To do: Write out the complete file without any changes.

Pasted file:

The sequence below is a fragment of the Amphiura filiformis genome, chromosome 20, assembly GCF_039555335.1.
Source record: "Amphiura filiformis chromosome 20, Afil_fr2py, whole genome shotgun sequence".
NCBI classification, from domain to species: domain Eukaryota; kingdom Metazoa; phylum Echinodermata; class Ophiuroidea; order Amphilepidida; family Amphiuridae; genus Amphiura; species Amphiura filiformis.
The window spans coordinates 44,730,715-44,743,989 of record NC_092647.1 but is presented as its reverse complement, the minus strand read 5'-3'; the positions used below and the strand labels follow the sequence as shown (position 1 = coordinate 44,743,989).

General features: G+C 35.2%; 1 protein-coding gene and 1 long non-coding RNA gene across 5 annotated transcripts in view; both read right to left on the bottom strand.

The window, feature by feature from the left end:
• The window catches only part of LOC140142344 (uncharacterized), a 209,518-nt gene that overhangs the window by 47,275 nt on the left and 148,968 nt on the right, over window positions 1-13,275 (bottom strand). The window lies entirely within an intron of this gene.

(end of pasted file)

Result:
The sequence below is a fragment of the Amphiura filiformis genome, chromosome 20, assembly GCF_039555335.1.
Source record: "Amphiura filiformis chromosome 20, Afil_fr2py, whole genome shotgun sequence".
NCBI classification, from domain to species: domain Eukaryota; kingdom Metazoa; phylum Echinodermata; class Ophiuroidea; order Amphilepidida; family Amphiuridae; genus Amphiura; species Amphiura filiformis.
The window spans coordinates 44,730,715-44,743,989 of record NC_092647.1 but is presented as its reverse complement, the minus strand read 5'-3'; the positions used below and the strand labels follow the sequence as shown (position 1 = coordinate 44,743,989).

General features: G+C 35.2%; 1 protein-coding gene and 1 long non-coding RNA gene across 5 annotated transcripts in view; both read right to left on the bottom strand.

The window, feature by feature from the left end:
• The window catches only part of LOC140142344 (uncharacterized), a 209,518-nt gene that overhangs the window by 47,275 nt on the left and 148,968 nt on the right, over window positions 1-13,275 (bottom strand). The window lies entirely within an intron of this gene.